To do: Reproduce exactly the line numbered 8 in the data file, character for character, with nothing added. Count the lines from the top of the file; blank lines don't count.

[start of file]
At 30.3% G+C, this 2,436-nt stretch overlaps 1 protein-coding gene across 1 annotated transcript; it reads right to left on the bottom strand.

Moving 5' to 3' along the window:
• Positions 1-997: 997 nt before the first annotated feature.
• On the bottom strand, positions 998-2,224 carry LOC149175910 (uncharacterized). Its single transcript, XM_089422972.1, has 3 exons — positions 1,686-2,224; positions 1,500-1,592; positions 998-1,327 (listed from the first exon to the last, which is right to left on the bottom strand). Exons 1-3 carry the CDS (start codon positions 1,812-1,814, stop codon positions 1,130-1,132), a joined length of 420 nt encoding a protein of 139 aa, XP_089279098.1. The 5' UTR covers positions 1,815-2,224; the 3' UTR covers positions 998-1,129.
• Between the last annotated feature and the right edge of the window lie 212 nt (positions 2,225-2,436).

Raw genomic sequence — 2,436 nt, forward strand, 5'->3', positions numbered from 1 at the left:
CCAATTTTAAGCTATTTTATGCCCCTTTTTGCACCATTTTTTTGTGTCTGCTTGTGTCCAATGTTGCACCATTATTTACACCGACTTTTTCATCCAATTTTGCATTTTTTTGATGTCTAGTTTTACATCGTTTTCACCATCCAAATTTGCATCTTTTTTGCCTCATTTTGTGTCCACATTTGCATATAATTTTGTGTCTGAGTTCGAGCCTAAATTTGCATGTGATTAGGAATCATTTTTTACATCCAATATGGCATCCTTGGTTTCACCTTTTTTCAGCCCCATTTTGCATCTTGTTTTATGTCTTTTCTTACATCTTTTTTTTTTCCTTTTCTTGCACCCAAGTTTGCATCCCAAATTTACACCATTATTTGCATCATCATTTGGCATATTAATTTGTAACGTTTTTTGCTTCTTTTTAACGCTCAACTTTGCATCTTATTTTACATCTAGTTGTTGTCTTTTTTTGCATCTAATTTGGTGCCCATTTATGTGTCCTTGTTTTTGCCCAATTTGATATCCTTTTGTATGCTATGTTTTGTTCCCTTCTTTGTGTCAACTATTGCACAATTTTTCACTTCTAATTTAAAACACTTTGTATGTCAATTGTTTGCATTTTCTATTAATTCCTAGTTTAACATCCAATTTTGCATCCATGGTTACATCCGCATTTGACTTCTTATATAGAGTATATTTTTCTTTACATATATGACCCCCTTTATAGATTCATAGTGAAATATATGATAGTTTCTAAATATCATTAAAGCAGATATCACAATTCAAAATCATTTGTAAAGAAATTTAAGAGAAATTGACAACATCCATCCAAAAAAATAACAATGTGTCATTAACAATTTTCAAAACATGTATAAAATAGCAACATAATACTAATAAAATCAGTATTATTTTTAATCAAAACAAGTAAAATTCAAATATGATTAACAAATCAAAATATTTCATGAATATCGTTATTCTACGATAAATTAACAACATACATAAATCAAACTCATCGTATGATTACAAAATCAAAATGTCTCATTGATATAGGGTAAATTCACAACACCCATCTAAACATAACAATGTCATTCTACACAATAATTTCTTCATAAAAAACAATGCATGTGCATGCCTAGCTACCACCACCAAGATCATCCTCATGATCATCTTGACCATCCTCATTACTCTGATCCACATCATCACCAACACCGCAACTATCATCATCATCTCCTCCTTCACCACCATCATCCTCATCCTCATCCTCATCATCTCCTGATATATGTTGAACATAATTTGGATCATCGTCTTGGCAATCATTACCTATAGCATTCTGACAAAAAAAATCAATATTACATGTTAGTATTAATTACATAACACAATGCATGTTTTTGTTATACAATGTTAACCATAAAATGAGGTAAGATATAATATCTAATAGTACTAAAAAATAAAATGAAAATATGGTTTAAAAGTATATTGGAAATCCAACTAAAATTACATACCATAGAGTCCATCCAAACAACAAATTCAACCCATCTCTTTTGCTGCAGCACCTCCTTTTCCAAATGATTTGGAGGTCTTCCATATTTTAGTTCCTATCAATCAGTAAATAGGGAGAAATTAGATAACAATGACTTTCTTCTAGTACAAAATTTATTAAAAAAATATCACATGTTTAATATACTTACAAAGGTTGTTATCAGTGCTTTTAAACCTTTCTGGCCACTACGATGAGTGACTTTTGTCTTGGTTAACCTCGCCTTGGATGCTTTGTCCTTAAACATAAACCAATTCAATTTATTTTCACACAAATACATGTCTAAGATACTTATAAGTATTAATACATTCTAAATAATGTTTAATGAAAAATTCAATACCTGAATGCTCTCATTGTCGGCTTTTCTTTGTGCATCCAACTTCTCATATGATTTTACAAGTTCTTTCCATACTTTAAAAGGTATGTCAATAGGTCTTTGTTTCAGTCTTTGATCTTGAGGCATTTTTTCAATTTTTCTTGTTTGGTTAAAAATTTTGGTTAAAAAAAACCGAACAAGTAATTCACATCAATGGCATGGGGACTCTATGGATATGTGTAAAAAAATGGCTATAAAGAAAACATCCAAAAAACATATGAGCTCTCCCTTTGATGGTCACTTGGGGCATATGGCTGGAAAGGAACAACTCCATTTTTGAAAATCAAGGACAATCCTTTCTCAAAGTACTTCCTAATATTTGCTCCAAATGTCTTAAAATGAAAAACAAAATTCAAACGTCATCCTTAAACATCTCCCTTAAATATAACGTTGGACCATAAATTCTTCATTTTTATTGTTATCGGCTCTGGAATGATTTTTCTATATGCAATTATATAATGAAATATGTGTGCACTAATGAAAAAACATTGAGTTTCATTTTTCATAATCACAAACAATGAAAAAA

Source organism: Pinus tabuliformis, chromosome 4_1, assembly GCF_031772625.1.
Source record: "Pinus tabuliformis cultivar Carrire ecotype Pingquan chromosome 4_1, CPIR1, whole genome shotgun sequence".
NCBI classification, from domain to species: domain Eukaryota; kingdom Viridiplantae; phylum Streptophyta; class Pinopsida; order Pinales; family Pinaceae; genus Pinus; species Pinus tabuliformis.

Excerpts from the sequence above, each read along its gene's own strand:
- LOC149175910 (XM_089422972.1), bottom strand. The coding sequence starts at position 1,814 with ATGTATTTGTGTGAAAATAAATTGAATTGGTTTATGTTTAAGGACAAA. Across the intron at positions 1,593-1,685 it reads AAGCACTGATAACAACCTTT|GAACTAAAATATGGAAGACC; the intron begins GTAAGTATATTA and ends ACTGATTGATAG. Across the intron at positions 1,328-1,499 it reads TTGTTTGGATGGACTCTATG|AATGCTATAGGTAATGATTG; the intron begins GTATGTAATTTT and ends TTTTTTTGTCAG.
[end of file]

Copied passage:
Source organism: Pinus tabuliformis, chromosome 4_1, assembly GCF_031772625.1.